By on June 4, 2019

Image: General Motors

Compared to previous months, May was a great month for U.S. light vehicle sales. Volume almost broke even on a year-over-year basis, falling a mere 0.3 percent. Keep in mind that last year was a high water mark for the industry, and average transaction prices are nudging into premium territory.

Still, year-to-date sales are down in the U.S. to the tune of 2.4 percent, with May’s slim loss serving as the fifth consecutive monthly decline. To that, Canada says, “Hold my Molson.”

Last month was the Great White North’s 15th consecutive month of falling auto sales, with volume dropping 5.9 percent, year over year. Year to date, Canadian auto sales fell 4.4 percent. Unlike the U.S.’s slim volume gain for 2018, sales fell 1.9 percent — the country’s first sales loss since the recession.

It seems Canada has a head start on the long-awaited industry cool-off period.

What brands are doing well in Canada, you ask? It’s not a long list. According to data published by Automotive News Canada, if you’re a Korean brand, then value-seeking Canucks are your best friend. Sales of the Hyundai brand are up 8 percent, year to date, with Kia rising 6.1 percent through the end of May. Genesis? After 2018’s tumult, sales rose 48 percent, year to date. Mitsubishi, darling of the province of Quebec, is up 5.1 percent for the year.

Elsewhere in the sort-of value realm, Volkswagen’s sales rose 6.6 percent in May and 3.9 percent for the year. The Toyota brand rose 9 percent in May for a 4.5 percent YTD gain.

Elsewhere, mainstream brands cooled off, while domestic makes took a plunge. No one is worse off that Fiat Chrysler, which saw its brands slide a collective 25.4 percent in May. Year to date, FCA brands are down 14.4 percent. Not a single FCA marque came close to posting a sales gain either last month or this year.

2018 Jeep Wrangler Unlimited front quarter

Things aren’t all that much better at General Motors, which recorded a 14.1 percent May dip and a 13.1 percent YTD decline. In GM’s stable, only Cadillac saw a volume increase in May (18.7 percent), with sales through the end of the month up 22.3 percent. Buick has thus far managed to eke out a slight YTD volume increase (1.1 percent).

Ford’s fortunes aren’t as bleak. The country’s most popular brand was the only domestic marque to see a year-over-year increase last month, with sales rising a mere 0.8 percent. That was enough to keep Ford’s YTD volume in the black (0.3 percent).

As brands like Honda, Chevrolet, Mazda, Subaru, and Nissan lick their wounds, tonier brands seem to have no trouble picking up new buyers. Infiniti’s up 3.6 percent for the year, Lexus is up 11.4 percent, and Volvo’s up 9.1 percent. Porsche? It’s up 5.5 percent. Tesla, a brand that does not count as a purveyor of everyman green vehicles, has seen its volume rise 132 percent thus far. Even Lamborghini, Rolls-Royce, Bentley, and Maclaren are enjoying sales gains in 2019.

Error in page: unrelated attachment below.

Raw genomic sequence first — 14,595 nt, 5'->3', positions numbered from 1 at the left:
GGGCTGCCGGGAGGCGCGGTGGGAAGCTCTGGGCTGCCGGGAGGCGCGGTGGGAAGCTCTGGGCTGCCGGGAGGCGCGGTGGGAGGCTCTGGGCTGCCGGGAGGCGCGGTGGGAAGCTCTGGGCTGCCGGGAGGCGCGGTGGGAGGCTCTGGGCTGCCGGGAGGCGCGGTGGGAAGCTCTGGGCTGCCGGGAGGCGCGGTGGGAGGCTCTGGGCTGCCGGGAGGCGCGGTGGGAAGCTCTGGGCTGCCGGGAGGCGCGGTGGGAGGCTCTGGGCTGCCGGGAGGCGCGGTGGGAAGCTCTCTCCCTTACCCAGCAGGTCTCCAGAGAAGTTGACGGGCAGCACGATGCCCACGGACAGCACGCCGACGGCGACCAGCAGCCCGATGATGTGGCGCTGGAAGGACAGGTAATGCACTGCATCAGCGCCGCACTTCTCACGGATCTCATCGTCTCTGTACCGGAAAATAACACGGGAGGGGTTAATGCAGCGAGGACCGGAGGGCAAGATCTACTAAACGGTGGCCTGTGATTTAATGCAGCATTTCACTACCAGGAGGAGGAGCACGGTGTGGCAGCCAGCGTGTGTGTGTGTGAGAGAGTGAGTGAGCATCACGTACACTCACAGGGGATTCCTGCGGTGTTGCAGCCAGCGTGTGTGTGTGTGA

The Big German Three? Sorry, Canadian buyers said “Nein!”

[Image: General Motors, Chris Tonn/TTAC]

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4 Comments on “U.S. Auto Sales Continue Downward Slide, But Canada’s Winning the Race...”

  • avatar

    Tangible content is falling and prices are rising, unless you want a front drive 4 cylinder, a faux “luxury” car with a V6, or a Full-size truck – the options are slim.

    Granted this may be more of a personal gripe.

  • avatar

    Are there homegrown Canadian brands that are competing? Or is the pie just shrinking?

  • avatar

    The homegrown brands were bought out by GM in the 1920s. So, there are none, and essentially, never have been.

  • avatar

    I am not surprised that sales are down, have you been inside any showrooms lately? GM was the worst with the most dismal lineup of aged feeling or uninspired SUVs out there, not to mention an auto-start system that can’t be disabled. For $45-$55k (Canadian), I found nothing that felt like it was better than my current 2012 Jeep Grand Cherokee. The only vehicle I liked was a new Grand Cherokee, in the Summit trim and a V8 but in the end, I couldn’t justify spending that much for such an aged vehicle when I already have the 2012 version that has low mileage and has never had an issue. I am going to wait two more years – by that time, the next Grand Cherokee and MDX will both be out, and hopefully some other competitors. I can’t be the only one who wants to buy a new vehicle but can’t find one I like!

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